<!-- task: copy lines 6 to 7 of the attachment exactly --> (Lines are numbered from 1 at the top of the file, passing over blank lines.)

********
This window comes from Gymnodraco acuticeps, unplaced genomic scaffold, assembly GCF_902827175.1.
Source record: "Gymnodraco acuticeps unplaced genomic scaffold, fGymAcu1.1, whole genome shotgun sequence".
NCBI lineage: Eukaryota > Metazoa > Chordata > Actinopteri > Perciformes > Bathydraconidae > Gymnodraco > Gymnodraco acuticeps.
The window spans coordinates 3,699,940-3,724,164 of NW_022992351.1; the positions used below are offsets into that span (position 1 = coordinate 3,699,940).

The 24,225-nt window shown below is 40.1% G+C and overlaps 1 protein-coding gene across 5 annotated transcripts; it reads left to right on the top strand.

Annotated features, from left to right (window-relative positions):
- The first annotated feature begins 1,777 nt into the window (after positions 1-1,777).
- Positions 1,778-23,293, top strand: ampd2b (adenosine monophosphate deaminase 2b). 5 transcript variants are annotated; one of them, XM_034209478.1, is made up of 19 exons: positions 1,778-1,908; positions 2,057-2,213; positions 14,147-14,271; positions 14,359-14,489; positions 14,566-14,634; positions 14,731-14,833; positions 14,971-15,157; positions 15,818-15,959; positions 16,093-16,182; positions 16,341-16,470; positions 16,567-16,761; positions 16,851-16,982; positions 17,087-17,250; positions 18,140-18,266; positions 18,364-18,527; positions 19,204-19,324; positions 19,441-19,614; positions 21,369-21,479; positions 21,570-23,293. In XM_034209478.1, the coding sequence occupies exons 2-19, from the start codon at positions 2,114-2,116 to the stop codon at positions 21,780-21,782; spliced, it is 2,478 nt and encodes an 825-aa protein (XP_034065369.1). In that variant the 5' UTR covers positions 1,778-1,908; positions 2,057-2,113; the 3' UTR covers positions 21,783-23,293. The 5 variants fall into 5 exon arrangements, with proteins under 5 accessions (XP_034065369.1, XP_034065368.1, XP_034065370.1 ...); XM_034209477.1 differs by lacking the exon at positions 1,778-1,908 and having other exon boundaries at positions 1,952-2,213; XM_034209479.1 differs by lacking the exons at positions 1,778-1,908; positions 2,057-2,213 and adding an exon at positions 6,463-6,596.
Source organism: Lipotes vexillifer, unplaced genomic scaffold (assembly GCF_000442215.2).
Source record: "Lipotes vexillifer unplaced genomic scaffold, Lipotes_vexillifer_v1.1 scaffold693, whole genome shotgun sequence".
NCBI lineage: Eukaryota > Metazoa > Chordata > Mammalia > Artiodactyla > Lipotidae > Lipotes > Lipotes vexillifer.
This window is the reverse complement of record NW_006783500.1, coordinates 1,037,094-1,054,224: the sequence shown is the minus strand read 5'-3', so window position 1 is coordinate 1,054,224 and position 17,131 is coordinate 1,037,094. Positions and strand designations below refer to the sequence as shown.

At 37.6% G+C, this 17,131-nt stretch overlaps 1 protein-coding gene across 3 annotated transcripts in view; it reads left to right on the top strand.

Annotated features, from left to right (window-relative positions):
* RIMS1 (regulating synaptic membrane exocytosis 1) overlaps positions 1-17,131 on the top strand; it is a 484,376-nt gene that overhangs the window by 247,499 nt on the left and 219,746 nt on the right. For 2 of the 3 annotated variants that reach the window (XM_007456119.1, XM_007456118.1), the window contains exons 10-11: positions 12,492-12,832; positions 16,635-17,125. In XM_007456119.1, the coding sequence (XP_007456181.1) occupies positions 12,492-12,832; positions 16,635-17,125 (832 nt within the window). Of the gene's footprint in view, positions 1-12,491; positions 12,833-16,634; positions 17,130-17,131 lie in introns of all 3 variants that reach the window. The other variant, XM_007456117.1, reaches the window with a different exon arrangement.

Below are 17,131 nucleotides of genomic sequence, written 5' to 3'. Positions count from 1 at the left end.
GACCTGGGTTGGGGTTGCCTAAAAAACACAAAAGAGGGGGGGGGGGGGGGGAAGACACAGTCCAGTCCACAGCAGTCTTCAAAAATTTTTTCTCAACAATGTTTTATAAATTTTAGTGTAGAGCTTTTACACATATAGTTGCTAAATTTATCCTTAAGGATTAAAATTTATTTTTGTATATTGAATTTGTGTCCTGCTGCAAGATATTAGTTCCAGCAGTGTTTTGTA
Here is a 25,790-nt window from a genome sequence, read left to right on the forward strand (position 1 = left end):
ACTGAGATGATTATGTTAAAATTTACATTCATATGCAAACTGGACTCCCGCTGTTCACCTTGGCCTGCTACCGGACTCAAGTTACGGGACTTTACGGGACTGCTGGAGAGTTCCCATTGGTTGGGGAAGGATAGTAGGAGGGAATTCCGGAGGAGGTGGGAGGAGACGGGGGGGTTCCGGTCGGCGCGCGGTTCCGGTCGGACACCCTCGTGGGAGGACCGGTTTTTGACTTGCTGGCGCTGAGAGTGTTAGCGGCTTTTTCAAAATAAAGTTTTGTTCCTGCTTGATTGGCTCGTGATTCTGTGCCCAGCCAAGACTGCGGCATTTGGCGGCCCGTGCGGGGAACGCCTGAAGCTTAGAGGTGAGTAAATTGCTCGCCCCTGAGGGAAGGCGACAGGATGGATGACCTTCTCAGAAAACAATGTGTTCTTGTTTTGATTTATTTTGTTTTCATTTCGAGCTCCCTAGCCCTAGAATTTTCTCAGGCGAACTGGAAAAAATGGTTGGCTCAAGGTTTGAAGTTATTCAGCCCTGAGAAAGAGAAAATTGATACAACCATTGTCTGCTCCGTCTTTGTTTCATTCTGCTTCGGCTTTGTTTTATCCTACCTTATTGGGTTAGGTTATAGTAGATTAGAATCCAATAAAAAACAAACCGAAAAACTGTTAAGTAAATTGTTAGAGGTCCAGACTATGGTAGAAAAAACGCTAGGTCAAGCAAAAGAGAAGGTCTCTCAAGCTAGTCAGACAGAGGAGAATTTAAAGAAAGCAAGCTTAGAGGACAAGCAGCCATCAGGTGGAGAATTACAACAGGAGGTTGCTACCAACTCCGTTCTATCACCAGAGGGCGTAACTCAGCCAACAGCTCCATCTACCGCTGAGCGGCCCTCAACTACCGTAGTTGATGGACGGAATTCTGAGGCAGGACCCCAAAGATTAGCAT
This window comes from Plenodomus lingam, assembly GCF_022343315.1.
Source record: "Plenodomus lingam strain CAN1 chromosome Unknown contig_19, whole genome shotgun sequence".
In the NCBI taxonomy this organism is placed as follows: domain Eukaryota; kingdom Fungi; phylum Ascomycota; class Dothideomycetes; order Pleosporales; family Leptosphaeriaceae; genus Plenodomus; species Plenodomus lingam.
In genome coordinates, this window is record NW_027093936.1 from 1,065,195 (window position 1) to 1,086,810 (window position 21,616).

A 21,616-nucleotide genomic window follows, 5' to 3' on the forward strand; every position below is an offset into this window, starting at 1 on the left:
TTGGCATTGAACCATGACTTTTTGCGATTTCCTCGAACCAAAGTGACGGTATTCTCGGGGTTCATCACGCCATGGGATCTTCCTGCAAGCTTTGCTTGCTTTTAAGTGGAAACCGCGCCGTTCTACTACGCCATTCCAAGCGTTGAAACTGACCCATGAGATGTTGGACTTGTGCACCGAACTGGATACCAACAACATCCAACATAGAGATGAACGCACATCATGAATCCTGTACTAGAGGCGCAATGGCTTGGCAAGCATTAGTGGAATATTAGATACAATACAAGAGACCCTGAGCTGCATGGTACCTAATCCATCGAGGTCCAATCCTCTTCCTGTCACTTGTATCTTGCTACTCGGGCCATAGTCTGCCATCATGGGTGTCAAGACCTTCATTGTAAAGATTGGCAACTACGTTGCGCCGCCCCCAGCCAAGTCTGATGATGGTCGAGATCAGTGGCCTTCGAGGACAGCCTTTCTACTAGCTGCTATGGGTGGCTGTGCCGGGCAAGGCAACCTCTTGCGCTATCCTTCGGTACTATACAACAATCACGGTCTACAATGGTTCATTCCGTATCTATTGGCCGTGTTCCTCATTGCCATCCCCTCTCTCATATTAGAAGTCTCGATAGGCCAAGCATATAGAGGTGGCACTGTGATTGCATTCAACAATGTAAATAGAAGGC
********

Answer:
Annotated features, from left to right (window-relative positions):
- The first annotated feature begins 1,777 nt into the window (after positions 1-1,777).